Davidson College graduate John Hart is the author of five New York Times bestsellers, The King of Lies, Down River, The Last Child, Iron House, and Redemption Road. The only author in history to win the Edgar Award for two consecutive novels, John has also won the Barry Award, the Southern Independent Bookseller's Award for Fiction, the Ian Fleming Steel Dagger Award, the Southern Book Prize and the North Carolina Award for Literature.
Lucky for us, John stopped accepting awards just long enough to respond to a few nosy questions from Main Street Books before his visit to the store on March 8th.
1. You’ve published two books since The Last Child, but The Hush (which released on February 27th) will be the first to return to the world of The Last Child. Why return now?
When I first wrote Johnny and Jack I loved them for their friendship and steadfastness, their willingness to walk through fire, one for the other. Mixed with that courage and resolve was the kind of clear-eyed wonder we often lose as adults. Not that they were perfect – far from it – but Johnny, at thirteen, still believed in magic. Consider that sense of wonder, then try to remember the last time you felt anything like it. Successfully building such a child into the core of an adult-themed thriller is one of the great victories of my career. The book worked because of those boys. It’s only natural that I’d want to see what kind of men they’d become. Were they jaded? Still friends? Did Johnny still believe in magic?
2. In The Last Child, you captured the magic of late childhood/early adolescence with an uncanniness that could rival Stephen King. What was it like to write Johnny and Jack as adults?
It was pure delight, actually. Every major character I’ve written has been definitively informed by traumatic events from childhood. That kind of backstory lends credence to motivations, and credible motivations make the characters ring more deeply. It’s one of the rules I live by. Love them or loathe them, readers should understand what makes my characters tick. I’ve lived with Johnny and Jack since writing The Last Child nine years ago. That’s a lot of time to think of the men they might become.
3. In your interview with John Grisham, you expressed a firm preference for “death of the author,” meaning that contentious school of thought that advocates for literary works to be isolated from their creators. In fact, you mentioned that this is why you tend not to offer readings during your events. Why do you think it’s so important to leave written works entirely up to the interpretation of the reader?
I like to say that the relationship between writer and reader is the last great form of intimate communication between total strangers. Think about it. We can read the same book and experience it differently: what we see and hear and imagine. We bring ourselves into a novel in a way not possible with movies or plays or television programs. There, it’s all given to us; we experience it the same way, all of us out there in the audience. I fear that, in reading aloud from one of my books, I might impact the way one experiences the story. The sound of my voice, inserting myself into the experience is no kind of gift. In fact, I consider it a taking.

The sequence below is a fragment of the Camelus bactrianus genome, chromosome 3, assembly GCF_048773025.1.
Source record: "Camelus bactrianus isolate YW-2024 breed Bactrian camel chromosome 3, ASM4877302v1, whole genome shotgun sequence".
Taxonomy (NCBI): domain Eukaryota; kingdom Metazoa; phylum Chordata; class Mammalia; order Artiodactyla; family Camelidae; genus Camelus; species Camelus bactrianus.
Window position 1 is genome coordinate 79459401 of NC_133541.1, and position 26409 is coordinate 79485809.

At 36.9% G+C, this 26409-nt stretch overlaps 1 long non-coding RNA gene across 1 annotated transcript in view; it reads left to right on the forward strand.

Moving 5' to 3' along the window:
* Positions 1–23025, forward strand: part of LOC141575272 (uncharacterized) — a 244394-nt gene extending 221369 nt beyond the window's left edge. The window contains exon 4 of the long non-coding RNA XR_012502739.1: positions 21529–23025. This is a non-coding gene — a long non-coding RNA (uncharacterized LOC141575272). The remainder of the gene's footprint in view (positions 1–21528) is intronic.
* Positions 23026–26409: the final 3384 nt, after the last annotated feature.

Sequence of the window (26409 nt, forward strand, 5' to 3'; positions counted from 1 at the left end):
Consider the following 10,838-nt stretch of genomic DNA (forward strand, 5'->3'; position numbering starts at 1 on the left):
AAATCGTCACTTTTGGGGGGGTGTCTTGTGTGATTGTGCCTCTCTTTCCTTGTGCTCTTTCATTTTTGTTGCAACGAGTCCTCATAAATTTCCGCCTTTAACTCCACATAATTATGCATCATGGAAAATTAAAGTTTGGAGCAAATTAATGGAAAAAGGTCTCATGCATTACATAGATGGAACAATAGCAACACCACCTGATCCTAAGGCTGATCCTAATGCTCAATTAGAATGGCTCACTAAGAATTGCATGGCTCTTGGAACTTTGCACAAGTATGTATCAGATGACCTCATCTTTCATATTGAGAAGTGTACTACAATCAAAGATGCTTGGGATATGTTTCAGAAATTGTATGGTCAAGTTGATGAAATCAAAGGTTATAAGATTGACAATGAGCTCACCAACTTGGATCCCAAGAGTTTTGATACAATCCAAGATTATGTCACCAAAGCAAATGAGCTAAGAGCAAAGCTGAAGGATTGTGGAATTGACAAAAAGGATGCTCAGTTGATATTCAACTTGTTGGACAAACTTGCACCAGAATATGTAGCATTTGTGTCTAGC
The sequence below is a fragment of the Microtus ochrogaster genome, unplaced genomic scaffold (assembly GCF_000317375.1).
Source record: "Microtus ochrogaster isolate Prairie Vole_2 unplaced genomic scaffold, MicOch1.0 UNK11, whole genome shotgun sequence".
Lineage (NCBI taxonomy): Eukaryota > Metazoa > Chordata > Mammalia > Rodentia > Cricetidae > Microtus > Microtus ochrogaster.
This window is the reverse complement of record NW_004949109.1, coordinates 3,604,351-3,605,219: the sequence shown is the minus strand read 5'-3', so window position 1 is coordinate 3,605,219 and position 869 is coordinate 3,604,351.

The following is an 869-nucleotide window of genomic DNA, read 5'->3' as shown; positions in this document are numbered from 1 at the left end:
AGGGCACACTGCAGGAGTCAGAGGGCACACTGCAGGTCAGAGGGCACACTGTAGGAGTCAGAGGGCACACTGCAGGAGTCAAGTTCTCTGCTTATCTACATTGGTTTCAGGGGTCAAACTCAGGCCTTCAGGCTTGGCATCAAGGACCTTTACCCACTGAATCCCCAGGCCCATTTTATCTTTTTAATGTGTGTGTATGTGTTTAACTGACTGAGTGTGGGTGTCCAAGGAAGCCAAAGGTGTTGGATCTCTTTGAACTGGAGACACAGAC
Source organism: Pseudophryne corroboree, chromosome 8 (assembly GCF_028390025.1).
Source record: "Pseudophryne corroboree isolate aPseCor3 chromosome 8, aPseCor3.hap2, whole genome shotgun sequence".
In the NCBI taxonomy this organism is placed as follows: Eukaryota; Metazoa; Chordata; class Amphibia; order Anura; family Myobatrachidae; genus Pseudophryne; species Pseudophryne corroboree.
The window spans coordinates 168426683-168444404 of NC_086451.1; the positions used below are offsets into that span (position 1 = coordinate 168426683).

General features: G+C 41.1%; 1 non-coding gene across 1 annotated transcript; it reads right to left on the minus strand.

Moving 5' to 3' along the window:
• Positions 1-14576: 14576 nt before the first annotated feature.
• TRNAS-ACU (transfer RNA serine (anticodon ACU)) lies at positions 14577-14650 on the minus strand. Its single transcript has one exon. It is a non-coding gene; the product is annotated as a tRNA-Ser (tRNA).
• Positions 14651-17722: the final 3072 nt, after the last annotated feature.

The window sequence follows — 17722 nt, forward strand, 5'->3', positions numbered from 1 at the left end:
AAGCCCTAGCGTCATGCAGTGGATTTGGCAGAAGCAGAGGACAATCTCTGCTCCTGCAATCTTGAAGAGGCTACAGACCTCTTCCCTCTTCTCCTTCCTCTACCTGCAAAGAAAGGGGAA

4. The Hush is your first foray into the supernatural. How (if at all) did the rules of writing change for you when the rules of your fictional world changed?
The basic rules never change. Good writing is good writing. Plotting, though … now that’s a different story. Break the rules of the natural world and that world becomes your oyster. Everything is possible. Of course, the story must still make sense at the end. I’m talking about motivations, relationships, connective tissue. Breaking the laws of physics doesn’t abolish those of logic. If there’s no satisfying click at the end of the story, readers close the book, unhappy. That’s a rule no writer wants to break.
5. In The Hush, you tackle three distinct time periods: the 1850s, the Great Depression, and present day. Did you do any research to ensure historical accuracy? If so, what form did that research take and did you enjoy it?
I generally dislike research, and tend to do the bare minimum to assure the feel of reality. That’s surprisingly simple. The right rifle for the period. The date of the last slave ship into Charleston. Beyond such simple things, it gets down to the feel I mentioned above. Fortunately, human nature has changed very little over the centuries.
6. Can you tell us about any shenanigans you got into while you were a student at Davidson College?
Hmmm, tough question. Blood oaths. Vows of secrecy. I’m sure you understand.
7. What is one class that changed your life or is particularly memorable from your days at Davidson?
I spent two years in the Humanities Department - six trimesters of concerted study in philosophy, religion, art, and history. That may have had more impact on me than anything else. A close second would be the study of French existential writers. Most of my novels touch, at some level, on existential questions.
8. You’ve lost a bet with your friends regarding the winner of this year’s Superbowl and consequently must perform at the local karaoke bar. You step onto the stage, grip the mic, and belt out...what song?
The song wouldn’t matter. It would be a gruesome croak of a performance and the bar would empty before I finished. Yes, my singing voice is really that bad.